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About Worm Composting


Vermicomposting or worm composting is the easiest way to recycle food wastes and is ideal for people who do not have an outdoor compost pile. Composting with worms avoids the needless disposal of vegetive food wastes and lets you enjoy the benefits of a high quality compost. It is done with special composting worms and can be kept indoors at home, school, or the office. As with outdoor composting, it is best to avoid putting bones, meats, fish, or oily fats in the worm box as they emit odours and may attract mice and rats. When cared for properly, worms process food quickly and transform food wastes into nutrient rich "castings". Worm castings are excellent fertiliser additive for gardens or potted plants.


The composting worms are placed in a box or bin which can be built or purchased, along with "bedding" of shredded cardboard and/or paper or cocopeat, moistened to about 75% water content. The container should be wide enough so that food scraps can be buried in a different location each time. The dimensions of the container and the amount of worms required initially will depend on how much organic food waste will need to be composted each week.

Types of Worms

There are many different types of worms living in our soil. However only very few are well suited to composting. We supply specially bred composting worms: Eisenia Foetida or Red worms and Periovyx Excavatus or Indian Blues worms.

Having a mixture of the two different species gives the group a wider range of suitable conditions than one species alone. These species eat fast and breed fast. They will double their populations in three to four months under the right conditions.


If the conditions are correct, worms will reproduce quickly. They will reach adulthood in about 6 weeks and can reproduce up to 3 times a week for their lifespan, which is generally around 2-3 years. Each time they reproduce, they will deposit a cocoon which can contain anything up to 40 baby worms, although this number is usually around 4. The worm population will be controlled by the size of their environment so you will never end up with too many worms.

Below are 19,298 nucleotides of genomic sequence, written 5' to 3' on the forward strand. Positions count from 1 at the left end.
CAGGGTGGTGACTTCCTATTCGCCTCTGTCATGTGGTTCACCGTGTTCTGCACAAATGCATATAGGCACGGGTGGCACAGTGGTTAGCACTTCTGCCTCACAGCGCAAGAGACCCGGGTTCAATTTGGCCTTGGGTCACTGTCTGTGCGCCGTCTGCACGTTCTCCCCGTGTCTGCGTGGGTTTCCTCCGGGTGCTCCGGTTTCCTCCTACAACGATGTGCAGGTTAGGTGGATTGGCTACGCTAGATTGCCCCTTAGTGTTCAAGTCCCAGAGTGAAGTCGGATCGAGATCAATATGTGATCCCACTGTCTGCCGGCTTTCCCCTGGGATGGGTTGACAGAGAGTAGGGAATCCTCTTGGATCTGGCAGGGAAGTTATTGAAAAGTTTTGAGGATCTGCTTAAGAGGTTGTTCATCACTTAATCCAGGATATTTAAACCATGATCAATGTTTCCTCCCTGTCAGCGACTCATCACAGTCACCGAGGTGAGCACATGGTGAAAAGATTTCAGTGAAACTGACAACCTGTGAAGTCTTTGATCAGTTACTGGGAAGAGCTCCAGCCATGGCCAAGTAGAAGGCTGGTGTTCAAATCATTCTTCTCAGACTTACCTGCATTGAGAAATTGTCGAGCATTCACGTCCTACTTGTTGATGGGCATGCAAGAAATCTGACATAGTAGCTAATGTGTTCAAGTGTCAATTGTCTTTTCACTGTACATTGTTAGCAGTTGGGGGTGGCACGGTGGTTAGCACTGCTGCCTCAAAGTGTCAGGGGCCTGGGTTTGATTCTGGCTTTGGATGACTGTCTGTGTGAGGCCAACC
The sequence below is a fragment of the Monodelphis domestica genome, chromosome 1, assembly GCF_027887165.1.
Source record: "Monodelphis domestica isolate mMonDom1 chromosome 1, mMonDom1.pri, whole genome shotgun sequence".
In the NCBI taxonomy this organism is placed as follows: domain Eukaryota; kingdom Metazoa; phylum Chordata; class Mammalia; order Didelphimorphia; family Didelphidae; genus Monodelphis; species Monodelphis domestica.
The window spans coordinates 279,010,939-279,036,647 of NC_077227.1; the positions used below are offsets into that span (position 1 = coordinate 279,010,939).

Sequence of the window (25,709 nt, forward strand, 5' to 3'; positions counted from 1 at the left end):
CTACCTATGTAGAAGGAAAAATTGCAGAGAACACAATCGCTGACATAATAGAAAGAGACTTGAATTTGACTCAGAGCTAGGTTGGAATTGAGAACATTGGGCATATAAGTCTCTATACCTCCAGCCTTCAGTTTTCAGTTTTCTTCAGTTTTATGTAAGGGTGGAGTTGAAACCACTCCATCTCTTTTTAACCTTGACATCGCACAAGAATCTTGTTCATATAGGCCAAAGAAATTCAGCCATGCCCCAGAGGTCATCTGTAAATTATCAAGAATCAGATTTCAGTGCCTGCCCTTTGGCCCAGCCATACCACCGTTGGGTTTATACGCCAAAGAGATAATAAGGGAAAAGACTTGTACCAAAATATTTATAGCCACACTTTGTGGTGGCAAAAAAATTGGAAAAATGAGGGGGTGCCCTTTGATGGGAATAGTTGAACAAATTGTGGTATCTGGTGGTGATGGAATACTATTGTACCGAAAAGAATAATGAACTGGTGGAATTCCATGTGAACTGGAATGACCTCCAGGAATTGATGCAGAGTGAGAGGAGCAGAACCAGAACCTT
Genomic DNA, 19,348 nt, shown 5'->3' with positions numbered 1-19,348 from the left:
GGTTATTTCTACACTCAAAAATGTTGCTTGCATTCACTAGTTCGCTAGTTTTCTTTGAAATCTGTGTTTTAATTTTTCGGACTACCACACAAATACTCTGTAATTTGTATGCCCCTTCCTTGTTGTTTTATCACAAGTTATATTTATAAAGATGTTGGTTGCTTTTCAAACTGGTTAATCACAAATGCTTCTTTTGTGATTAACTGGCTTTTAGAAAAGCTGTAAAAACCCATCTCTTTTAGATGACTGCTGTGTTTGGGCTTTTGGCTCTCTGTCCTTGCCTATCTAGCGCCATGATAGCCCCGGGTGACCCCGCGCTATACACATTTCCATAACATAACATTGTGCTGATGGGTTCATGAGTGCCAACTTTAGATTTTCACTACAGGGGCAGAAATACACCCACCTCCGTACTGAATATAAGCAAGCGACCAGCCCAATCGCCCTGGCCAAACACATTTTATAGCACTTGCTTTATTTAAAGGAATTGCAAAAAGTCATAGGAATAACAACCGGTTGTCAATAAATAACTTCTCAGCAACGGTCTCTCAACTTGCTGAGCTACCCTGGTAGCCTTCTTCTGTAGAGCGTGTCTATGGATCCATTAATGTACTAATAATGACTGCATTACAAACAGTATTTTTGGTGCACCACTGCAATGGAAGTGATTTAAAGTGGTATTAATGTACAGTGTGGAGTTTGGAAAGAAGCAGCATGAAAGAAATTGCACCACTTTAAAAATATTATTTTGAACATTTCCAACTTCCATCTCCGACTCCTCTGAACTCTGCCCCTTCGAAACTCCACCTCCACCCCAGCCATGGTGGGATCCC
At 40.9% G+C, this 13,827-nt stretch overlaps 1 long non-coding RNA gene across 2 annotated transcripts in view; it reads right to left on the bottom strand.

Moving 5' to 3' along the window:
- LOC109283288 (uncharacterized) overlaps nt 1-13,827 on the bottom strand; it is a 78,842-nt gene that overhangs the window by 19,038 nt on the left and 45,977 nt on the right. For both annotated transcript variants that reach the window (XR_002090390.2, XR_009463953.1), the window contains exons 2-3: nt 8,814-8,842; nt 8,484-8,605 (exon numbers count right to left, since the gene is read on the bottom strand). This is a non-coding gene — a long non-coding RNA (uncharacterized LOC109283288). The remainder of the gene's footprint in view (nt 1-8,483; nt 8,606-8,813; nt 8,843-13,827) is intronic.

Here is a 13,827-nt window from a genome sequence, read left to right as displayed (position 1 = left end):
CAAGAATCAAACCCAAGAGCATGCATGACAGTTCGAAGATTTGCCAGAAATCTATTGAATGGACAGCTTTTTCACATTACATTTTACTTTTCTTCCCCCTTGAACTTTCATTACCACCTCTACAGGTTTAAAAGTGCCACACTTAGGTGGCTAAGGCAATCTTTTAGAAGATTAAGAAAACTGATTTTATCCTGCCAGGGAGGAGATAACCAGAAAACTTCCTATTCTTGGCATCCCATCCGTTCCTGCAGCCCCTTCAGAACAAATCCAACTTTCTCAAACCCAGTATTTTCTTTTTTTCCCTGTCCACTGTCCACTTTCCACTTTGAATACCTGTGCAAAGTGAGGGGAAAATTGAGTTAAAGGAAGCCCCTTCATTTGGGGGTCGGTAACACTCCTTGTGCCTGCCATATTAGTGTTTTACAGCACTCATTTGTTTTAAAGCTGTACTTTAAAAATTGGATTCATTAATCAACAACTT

The pH of the bedding is a very important factor in the smooth running of your womery. If it becomes either too acidic or too alkaline this will upset and possibly kill the worms.

As a preventive measure, sprinkle 1 teaspoon of Worm Farm and Compost Conditioner onto the food or bedding once a week.


Redworms can tolerate a temperature range of around 10 degrees C to 28 degrees C, although they will be most active at about 25 degrees C. Consideration should therefore be given to the positioning of your worm farm. If you decide to keep it outside, find a spot where it will not be in full sunlight. Obviously the other option is to keep it indoors all the time, in which case you would not have to worry about the temperature.


Worms are sensitive to light and when they become exposed to it, they will burrow into their bedding. This is useful when you want to harvest your worms. You should therefore have a damp cover (a piece of gunny sack or old carpet) over the worms to keep them dark and moist.


Worms need a moist environment in order to breathe. Therefore the bedding should be suitably dampened but not wet (like a wet sponge with the water squeezed out-damp but NOT-dripping)